Why the Ten Commandments Suck

For as long as I can remember…even, truth be told, back when I was a kid and still religious–I’ve always had a problem with the Ten Commandments.

People hold them up like they are some sort of amazing moral code that would make the world a better place, if only folks would follow them. And some of them are not bad, really. But honestly? If you set out to make ten rules of conduct that’d make the world a better place, the Ten Commandments really aren’t very good. They read like a hasty and poorly-thought-out first draft, scribbled on the back of a napkin at a greasy all-night diner rather than handed down from the divine lips of a burning bush and carved by an act of supernatural will onto tablets made of stone.

So let’s look at ’em, shall we?

#1: I am the Lord your God. You shall have no other gods before me.

Okay, fine, we get it. The god of Abraham is a jealous god. In fact, the formal name of that god is not “Jehovah” or “Elohim” or “YHVH” but “Jealous,” according to Exodus 34 (“Take heed to thyself, lest thou make a covenant with the inhabitants of the land whither thou goest, lest it be for a snare in the midst of thee: But ye shall destroy their altars, break their images, and cut down their groves: For thou shalt worship no other god: for The Lord, whose name is Jealous, is a jealous God”).

Now, one might argue that this commandment, if it were followed, would make the world a better place, or at least one less fraught with religious warfare; if everyone is following the same god, there’s no religious strife, right?

Well, no. Protestants and Catholics, Catholics and Jews, Protestants and Jews, Protestants and Muslims, Muslims and Jews–they all find plenty of reason to beat one another up even though they nominally have the same god.

And what’s so great about a god who’s insecure, anyway? I’d give this one a miss completely.

#2: Thou shalt not make thee any graven image, or any likeness of any thing that is in heaven above, or that is in the earth beneath, or that is in the waters beneath the earth.

This is the one that everyone gets wrong. The Catholics, who have a rich and proud tradition of idolatry, ruled that this rule applies only to idols, but the language is pretty clear…no likeness of any thing. The original intent was to prohibit ALL representational art–an intent that portions of the Muslim community still follow today.

No representations. Virtually the entire Western world totally ignores this. Lose it. Next:

#3: Thou shalt not take the name of the LORD thy God in vain; for the LORD will not hold him guiltless that taketh his name in vain.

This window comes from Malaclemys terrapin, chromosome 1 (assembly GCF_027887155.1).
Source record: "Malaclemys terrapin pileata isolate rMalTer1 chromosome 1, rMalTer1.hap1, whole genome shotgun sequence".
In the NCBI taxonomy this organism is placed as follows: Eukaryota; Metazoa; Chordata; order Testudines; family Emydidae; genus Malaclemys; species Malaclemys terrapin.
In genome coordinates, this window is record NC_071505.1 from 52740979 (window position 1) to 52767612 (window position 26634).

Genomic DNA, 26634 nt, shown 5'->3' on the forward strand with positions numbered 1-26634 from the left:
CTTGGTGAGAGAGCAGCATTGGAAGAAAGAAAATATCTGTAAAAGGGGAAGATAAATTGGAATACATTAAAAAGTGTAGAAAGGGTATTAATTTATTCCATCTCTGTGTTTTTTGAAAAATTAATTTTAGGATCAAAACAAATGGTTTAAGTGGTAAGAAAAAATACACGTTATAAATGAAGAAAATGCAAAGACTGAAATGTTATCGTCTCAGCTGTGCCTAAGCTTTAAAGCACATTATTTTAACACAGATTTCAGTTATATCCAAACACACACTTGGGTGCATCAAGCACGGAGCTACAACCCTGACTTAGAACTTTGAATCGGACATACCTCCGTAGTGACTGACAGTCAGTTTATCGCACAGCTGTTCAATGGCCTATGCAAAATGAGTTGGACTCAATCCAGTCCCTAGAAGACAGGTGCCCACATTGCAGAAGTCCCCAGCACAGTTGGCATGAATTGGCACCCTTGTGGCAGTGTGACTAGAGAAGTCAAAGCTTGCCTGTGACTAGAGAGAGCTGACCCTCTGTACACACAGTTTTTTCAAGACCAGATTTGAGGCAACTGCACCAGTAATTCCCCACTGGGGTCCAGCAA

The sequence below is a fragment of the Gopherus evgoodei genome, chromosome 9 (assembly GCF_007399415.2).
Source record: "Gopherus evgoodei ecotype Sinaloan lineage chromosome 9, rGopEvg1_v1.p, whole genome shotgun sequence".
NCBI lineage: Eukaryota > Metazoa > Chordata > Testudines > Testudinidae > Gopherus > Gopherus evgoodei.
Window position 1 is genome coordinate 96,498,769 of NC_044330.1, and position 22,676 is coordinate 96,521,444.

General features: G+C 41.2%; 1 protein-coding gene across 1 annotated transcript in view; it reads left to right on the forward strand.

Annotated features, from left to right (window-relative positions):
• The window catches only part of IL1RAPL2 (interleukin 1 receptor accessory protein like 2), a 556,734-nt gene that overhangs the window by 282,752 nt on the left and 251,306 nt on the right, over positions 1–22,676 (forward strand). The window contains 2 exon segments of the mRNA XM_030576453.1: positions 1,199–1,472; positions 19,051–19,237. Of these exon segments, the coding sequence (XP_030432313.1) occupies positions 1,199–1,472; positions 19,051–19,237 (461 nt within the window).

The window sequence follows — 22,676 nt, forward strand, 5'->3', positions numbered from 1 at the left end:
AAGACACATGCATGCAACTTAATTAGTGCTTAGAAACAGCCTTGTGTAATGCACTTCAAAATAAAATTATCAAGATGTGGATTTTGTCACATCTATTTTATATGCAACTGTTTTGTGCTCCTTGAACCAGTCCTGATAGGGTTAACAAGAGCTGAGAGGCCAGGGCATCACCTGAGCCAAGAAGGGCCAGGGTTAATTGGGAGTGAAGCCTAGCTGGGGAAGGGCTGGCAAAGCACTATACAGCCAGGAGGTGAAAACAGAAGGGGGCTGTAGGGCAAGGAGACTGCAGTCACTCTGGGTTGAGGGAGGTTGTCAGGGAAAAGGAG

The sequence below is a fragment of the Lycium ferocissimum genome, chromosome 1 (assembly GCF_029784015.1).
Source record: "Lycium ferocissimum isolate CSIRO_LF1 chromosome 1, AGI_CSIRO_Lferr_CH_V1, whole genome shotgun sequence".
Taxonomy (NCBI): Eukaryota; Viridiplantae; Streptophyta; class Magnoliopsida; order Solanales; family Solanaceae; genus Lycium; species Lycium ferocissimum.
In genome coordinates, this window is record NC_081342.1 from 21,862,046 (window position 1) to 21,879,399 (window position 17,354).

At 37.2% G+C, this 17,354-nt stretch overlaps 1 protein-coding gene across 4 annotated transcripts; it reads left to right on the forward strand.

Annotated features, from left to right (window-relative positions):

Another one that nobody gets right.

The ancient Israelites had a very deep set of beliefs about the power of a name (why do you think the Genesis story features Adam naming all the animals so prominently? It was a symbolic way of giving Adam power over them.) To “take the name” of someone is to call yourself that thing; if I take the name of my neighbor, it’s identity fraud. Vanity is pride. If I take the name of the Lord in vain, it means to call myself god (or, presumably, an agent thereof) out of pride.

It does not mean to say “goddamnit,” goddamnit.

But even if it did, seriously, there’s a lot more evil done in the world than folks saying “goddamnit.” Wasting ten percent of the entire moral code on this seems quite a waste to me. Lose it. Next:

#4: Remember to honor the Sabbath, and keep it holy.

Except that the Sabbath is…err, Saturday.

But what exactly does this mean? In Atlanta, it means you can’t sell beer on Sunday until the afternoon, because Jesus don’t drink beer ’til twelve o’clock, but that’s about it. Now, I can get behind the notion of having a day that’s reserved for not working, especially in a Bronze Age slave society–hell, everyone needs a day or two off. But again, reserving 10% of a universal moral code for this?

#5: Honor thy father and mother that thy days be long in the land which the Lord gives thee.


Seriously, no. Even as a 5-year-old, I thought this was a terrible rule. Now, as an adult, I think it’s even worse.

Honor and respect are always earned. They are never automatic. I’ve met waaaaaay the fuck too many parents who do not deserve honor–parents who abuse their kids, parents who neglect their kids, parents who rape and sexually violate their kids.

This becomes ESPECIALLY odious when you consider that it’s a one-way street; parents are nowhere commanded to treat their children with respect, and not, y’know, rape and abuse them. Any just system of morals has to apply both ways. It cannot place bounds on the behavior of one group toward another while also tacitly permitting the second group carte blanche with the way they treat the first. This rule is fucked-up and poorly conceived from the get-go. More on it in a bit.

#6: Thou shalt not kill.

I have no problem with this one.

Nobody I know actually takes it as a given; everyone I’ve ever personally met, without exception, carves out exceptions and limitations. Like in self-defense, for instance, or defense of another. Or in war. Or if the other person is gay, or has brown skin. Or if the other person has been convicted of a capital crime, or has brown skin and lives in Texas, which is pretty much the same thing. Or when the spirit of the Lord fills him to plant pipe bombs in women’s clinics, that the Lord may blow people into bloody scraps, in His Divine Mercy.

I think the world might be a better place if people applied fewer exceptions to this rule, actually.

#7: Thou shalt not commit adultery.